Historians of ideas often note that atheism is the ideal religion of modernity, the cultural period ushered in by the Enlightenment. But that has been displaced by postmodernity, which rejects precisely those aspects of modernity which made atheism the obvious choice as the preferred modern religion. Postmodernity has thus spawned post-atheism. Yet atheism seems to be turning a blind eye to this massive cultural shift, and its implications for the future of its faith.

In marked contrast, gallons of ink have been spilled and immense intellectual energy expended by Christian writers in identifying and meeting the challenges of postmodernism. Two are of particular relevance here. First, in general terms, postmodernism is intensely suspicious of totalising worldviews which claim to offer a global view of reality. Christian apologists have realised that there is a real challenge here. If Christianity claims to be right where others are wrong, it has to make this credible to a culture which is strongly resistant to any such claims to be telling the whole truth. Second, again in general terms, postmodernity regards purely materialist approaches to reality as inadequate, and has a genuine interest in recovering ‘the spiritual dimension to life’. For Christian apologists, this is a problem, as this new interest in spirituality has no necessary connection with organised religion of any kind, let alone Christianity. How can the churches connect up with such aspirations?

Atheism has been slow—even reluctant—to engage with either of these developments, tending to dismiss them as irrational and superstitious (Richard Dawkins is a case in point). Yet it is easy to see why the rise of postmodernity poses a significantly greater threat to atheism than to Christianity. Atheism offers precisely the kind of ‘metanarrative’ that postmodern thinkers hold to leading to intolerance and oppression. Its uncompromising and definitive denial of God is now seen as arrogant and repressive, rather than as principled and moral.

For intellectual historians, atheism is a superb example of a modern metanarrative—a totalising view of things, locked into the world view of the Enlightenment. So what happens when this same Enlightenment is charged by its postmodern critics with having fostered oppression and violence, and having colluded with totalitarianism—when a new interest in spirituality surges through Western culture—when the cultural pressures that once made atheism seem attractive are displaced by others that make it seem intolerant, unimaginative and disconnected from spiritual realities? It is an interesting question. I don’t see many atheists rushing in to engage with it.

The postmodern interest in spirituality is much more troubling for atheism than for Christianity. For the Christian, the problem is how to relate or convert an interest in spirituality to the church or to Jesus Christ. But at least it points in the right direction. For the atheist, it represents a quasi-superstitious reintroduction of spiritual ideas, leading postmodernity backward into religious beliefs that atheism thought it had exorcised. Atheism seems curiously disconnected from this shift in cultural mood. It seems that atheists are graying, inhabiting a dying modern world, while around them a new interest in the forbidden fruit of the spiritual realm is gaining the upper hand—above all amongst young people. What, I wonder, are the implications of such developments for the future of atheism in the west?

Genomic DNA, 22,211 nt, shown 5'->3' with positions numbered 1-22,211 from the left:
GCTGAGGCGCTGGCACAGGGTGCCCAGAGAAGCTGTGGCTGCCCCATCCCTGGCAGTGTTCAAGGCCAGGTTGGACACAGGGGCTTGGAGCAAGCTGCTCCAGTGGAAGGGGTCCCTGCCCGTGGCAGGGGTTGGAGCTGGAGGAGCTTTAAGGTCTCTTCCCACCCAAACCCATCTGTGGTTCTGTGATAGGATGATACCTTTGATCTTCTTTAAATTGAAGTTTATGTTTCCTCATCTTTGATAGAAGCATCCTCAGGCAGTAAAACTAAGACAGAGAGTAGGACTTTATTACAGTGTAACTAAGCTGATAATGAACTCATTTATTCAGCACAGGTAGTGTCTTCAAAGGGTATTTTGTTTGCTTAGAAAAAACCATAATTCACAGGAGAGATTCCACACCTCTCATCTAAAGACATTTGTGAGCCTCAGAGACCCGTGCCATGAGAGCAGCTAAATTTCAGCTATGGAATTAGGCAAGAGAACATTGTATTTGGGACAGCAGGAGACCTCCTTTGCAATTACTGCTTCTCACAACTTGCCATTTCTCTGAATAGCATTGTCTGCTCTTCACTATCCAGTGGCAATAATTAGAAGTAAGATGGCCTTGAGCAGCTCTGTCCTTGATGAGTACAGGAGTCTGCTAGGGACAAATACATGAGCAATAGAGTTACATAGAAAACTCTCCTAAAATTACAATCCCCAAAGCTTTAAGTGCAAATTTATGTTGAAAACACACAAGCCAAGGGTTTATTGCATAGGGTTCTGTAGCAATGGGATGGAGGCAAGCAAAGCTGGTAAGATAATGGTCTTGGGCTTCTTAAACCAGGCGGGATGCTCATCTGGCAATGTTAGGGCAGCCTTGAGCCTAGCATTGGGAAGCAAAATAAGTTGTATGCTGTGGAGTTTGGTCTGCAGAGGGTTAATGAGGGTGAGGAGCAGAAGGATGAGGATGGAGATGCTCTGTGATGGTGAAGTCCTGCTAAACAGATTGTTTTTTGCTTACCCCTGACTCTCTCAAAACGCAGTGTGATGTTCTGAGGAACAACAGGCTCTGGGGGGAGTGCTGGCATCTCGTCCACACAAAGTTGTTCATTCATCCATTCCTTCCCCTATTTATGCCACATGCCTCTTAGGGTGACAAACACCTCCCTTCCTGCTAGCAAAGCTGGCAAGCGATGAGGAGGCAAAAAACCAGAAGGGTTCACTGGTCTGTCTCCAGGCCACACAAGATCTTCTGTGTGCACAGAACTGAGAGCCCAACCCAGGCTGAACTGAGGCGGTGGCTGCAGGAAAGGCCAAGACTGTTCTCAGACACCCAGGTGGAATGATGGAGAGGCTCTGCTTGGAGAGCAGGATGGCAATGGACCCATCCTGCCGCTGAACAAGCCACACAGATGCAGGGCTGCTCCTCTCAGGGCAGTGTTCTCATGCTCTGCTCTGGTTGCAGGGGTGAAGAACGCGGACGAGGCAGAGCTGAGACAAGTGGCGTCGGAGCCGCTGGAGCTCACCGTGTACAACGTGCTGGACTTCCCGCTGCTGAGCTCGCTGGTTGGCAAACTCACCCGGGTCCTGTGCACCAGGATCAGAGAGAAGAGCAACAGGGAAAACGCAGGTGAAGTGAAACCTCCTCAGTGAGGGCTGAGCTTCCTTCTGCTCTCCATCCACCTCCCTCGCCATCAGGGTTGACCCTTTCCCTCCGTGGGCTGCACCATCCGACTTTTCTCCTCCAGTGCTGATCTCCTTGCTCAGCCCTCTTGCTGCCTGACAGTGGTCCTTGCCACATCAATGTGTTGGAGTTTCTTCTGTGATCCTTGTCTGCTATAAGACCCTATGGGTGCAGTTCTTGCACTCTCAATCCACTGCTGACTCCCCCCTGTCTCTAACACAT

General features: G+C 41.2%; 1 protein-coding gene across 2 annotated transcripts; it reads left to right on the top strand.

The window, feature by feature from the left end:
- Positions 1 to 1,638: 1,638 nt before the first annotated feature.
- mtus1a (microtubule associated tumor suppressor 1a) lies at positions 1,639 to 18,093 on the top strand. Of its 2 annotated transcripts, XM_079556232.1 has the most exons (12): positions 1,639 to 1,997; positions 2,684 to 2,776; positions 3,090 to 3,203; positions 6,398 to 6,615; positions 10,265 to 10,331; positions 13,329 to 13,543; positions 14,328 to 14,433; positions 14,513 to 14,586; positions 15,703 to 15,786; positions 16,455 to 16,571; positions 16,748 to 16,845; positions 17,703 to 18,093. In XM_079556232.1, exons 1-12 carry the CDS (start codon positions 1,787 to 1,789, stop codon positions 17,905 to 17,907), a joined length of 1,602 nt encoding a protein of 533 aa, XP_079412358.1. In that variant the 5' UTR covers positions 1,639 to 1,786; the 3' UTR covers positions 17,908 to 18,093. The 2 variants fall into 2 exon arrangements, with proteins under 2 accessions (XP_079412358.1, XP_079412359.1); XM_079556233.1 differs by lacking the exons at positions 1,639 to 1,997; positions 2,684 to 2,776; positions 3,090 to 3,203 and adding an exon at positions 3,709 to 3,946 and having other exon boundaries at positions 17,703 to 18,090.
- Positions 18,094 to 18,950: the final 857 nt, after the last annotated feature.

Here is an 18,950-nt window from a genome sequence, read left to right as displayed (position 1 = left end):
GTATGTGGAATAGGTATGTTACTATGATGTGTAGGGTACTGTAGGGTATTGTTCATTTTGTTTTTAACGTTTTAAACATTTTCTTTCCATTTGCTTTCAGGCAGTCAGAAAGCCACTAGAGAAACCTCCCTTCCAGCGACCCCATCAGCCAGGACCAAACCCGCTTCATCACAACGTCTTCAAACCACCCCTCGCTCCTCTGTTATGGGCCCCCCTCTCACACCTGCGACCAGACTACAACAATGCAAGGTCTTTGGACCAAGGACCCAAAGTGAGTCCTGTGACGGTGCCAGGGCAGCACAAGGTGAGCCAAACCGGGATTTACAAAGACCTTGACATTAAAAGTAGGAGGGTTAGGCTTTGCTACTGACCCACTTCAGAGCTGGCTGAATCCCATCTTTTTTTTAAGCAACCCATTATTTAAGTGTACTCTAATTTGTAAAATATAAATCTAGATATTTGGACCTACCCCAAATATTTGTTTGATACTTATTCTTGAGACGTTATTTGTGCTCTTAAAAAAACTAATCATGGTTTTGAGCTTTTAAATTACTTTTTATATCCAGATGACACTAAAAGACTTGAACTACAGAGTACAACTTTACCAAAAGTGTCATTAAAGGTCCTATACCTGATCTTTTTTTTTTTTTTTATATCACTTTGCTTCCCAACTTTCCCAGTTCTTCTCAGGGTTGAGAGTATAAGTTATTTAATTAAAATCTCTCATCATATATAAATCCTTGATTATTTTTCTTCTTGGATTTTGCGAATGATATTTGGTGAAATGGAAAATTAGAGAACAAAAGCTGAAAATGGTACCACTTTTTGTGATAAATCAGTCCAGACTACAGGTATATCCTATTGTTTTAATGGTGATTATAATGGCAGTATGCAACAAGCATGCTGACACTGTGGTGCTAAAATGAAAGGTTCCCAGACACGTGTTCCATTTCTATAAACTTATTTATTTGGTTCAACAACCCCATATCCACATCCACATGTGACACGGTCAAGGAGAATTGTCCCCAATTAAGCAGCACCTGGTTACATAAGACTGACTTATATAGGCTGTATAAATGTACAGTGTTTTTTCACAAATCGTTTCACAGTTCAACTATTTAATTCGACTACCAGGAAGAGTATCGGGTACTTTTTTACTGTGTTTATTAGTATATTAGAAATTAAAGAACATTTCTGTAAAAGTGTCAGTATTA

Anyway, postmodern culture’s criterion of acceptability is not ‘Is it right?’ but ‘Does it work?’ ‘Is it relevant?’ The old arguments about the ‘truth’ of belief in God or atheism are stalemated, and increasingly irrelevant in our new cultural mood. The simple fact is that religious belief works for many, many people, giving direction, purpose and stability to their lives (witness the massive sales and impact of Rick Warren’s The Purpose-Driven Life). Atheism, already having failed to land the knockout punch by proving that God does not exist, has not even begun to engage with this deeper question; instead it mumbles weary platitudes about mythical ‘God-viruses’ or mass ‘God-delusions’.

So what is the cumulative effect of these straws in the wind? Is atheism going into decline? I see no reason why atheism cannot regain some of its lost ground—but not as a public philosophy, commanding wide assent and demanding privileged access to the corridors of power. It will do so as a private belief system, respectful of the beliefs of others. Instead of exulting in disrespect and contempt for religious belief, atheism will see itself as one option among many, entitled to the same respect that it accords to others. The most significant, dynamic and interesting critic of western Christianity is no longer atheism, but a religious alternative, offering a rival vision of God: Islam. It’s not what the atheist visionaries of the past wanted, but it seems to be the way things are going.

For further reading

Works by the lecturer of relevance

Alister McGrath, The Twilight of Atheism. New York: Doubleday, 2004.

Alister McGrath, Dawkins’ God: Genes, Memes and the Meaning of Life. Oxford: Blackwell, 2004.

Alister E. McGrath, “Spirituality and well-being: some recent discussions.” Brain: A Journal of Neurology 129 (2006): 278-82.

Works that are more broadly of interest:

David Berman, A History of Atheism in Britain: From Hobbes to Russell. London: Croom Helm, 1988.

Michael J. Buckley, At the Origins of Modern Atheism. New Haven, CT: Yale University Press, 1987.

Peter Gay, A Godless Jew : Freud, Atheism, and the Making of Psychoanalysis. New Haven: Yale University Press, 1987.

Alan Charles Kors, Atheism in France, 1650-1729. Princeton, NJ: Princeton University Press, 1990.

Martin Priestman, Romantic Atheism: Poetry and Freethought, 1780-1830. Cambridge: Cambridge University Press, 1999.